The Fishbowl casts fans for jam filled music weekend

It’s no Bonnaroo to be sure, but Nate and Wally’s Fishbowl is doing its best this weekend to put itself at the center of jam band paradise with performances from returning groups Skinny [formerly 2 Skinny Dorks] and the JiMiller Band.

Both bands have flown their freak flags high in Bowling Green before and both reported getting some groovy vibes from area fans.

“BG’s become one of our favorite places to play,” said Skinny vocalist and guitarist Jake Blazer. “Everyone who comes out is great. You guys still have hippies and other people who are genuinely into music, which is cool.”

Jim Miller expressed hope that attendees of his show will be genuinely into music enough to appreciate his planned three hour set, pushing the time limit even for a genre used to prolonged performances.

“We still do [Grateful] Dead, Allman Brothers and Phish covers,” he said. “But we will be highlighting songs off of the new album.”

That album is an ambitious effort from the JiMiller Band, a double-disc release featuring the group in the studio and at home on-stage.

“In Trance It” will feature the widespread influences of the entire band, Miller claimed, including “gumbo songs, cajun songs, serious rock songs, bluegrass stuff and some definite spacey stuff.”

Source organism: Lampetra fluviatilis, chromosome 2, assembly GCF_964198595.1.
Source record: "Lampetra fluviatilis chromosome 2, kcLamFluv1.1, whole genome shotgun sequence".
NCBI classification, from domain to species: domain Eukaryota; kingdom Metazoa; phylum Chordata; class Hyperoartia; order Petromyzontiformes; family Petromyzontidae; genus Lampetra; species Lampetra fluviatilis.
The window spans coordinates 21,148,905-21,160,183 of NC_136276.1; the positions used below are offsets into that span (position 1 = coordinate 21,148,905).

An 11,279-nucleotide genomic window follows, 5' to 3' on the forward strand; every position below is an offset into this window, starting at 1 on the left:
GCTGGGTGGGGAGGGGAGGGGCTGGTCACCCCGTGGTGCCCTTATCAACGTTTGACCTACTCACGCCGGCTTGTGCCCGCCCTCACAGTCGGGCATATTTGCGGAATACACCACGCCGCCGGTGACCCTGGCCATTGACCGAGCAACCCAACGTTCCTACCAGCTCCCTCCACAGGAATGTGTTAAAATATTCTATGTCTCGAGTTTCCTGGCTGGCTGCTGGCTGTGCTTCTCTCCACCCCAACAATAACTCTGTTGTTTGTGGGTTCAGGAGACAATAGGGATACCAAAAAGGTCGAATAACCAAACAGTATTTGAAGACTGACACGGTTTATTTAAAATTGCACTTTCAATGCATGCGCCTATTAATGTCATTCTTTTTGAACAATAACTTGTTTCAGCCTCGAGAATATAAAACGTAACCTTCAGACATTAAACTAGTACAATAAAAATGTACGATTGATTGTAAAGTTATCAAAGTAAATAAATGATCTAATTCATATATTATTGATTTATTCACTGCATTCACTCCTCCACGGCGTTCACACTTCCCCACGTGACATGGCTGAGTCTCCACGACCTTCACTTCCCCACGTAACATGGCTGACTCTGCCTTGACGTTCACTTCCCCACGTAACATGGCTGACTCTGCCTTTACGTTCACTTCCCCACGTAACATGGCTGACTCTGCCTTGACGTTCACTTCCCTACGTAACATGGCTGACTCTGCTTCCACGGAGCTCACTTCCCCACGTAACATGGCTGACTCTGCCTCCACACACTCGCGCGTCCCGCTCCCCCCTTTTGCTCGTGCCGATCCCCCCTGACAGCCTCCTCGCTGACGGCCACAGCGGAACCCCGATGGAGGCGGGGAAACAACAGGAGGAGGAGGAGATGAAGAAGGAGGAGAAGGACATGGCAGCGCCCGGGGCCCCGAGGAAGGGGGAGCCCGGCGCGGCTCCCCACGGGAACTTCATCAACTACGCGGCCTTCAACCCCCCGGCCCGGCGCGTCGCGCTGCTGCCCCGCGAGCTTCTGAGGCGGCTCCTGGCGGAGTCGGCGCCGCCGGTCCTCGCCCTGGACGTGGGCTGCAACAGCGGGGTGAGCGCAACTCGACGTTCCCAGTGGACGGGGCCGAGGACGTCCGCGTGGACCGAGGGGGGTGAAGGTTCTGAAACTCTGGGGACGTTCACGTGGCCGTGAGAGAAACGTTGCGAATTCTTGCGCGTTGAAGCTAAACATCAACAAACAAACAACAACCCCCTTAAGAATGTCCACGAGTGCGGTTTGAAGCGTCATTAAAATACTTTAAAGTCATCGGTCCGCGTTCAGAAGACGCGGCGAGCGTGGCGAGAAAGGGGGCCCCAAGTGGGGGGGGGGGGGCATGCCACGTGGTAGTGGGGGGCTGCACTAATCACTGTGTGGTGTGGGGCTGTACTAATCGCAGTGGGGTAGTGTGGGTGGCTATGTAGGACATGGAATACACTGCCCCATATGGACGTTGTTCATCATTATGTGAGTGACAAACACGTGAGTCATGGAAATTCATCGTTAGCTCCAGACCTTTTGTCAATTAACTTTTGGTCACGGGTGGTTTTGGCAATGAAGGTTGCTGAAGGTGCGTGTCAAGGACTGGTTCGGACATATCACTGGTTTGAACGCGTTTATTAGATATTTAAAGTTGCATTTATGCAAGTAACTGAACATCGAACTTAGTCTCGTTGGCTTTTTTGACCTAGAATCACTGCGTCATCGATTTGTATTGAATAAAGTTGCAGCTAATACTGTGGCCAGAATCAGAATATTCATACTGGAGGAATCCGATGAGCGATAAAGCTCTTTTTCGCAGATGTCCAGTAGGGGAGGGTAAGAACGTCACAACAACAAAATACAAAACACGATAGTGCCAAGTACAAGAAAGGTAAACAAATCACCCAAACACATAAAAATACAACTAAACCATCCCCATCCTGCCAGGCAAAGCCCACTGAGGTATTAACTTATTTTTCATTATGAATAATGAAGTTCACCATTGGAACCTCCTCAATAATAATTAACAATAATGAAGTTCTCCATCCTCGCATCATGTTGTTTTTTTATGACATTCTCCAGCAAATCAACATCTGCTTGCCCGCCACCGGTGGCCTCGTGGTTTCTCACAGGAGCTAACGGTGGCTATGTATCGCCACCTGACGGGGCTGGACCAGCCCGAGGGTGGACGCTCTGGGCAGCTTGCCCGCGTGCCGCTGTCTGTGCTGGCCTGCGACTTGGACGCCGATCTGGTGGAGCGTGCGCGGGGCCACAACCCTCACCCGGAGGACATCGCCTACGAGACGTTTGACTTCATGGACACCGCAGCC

Although what constitutes a “serious rock” song is still way up in the air, there was no doubt about Miller’s personal feelings about Bowling Green.

“When we came to Nate and Wally’s there were people on the table dancing,” he said. “They are great people. There is something about the BG area.”

Coincidentally, Skinny is also out in support of their upcoming album, “Grass,” which will come out on Oct. 27.

After several years of recording and touring as 2 Skinny Dorks, the group felt they had outgrown their memorable yet polarizing moniker, hence the abbreviated name Skinny.

“We started out as just two guys on stools trying to get drunk for free,” Blazer said. “Now it’s [the band] a professional thing for us, with tours and recordings and everything. We just have more integrity, I think.”

On a full stomach courtesy of Denny’s Grand Slam breakfast, Blazer explained his band’s sound.

“It’s all positive stuff,” he said. “We don’t dwell on the negative. If you come see us, we’re not gonna be talking about abusive relationships or anything. Also, we’re a performing band more than a record band.”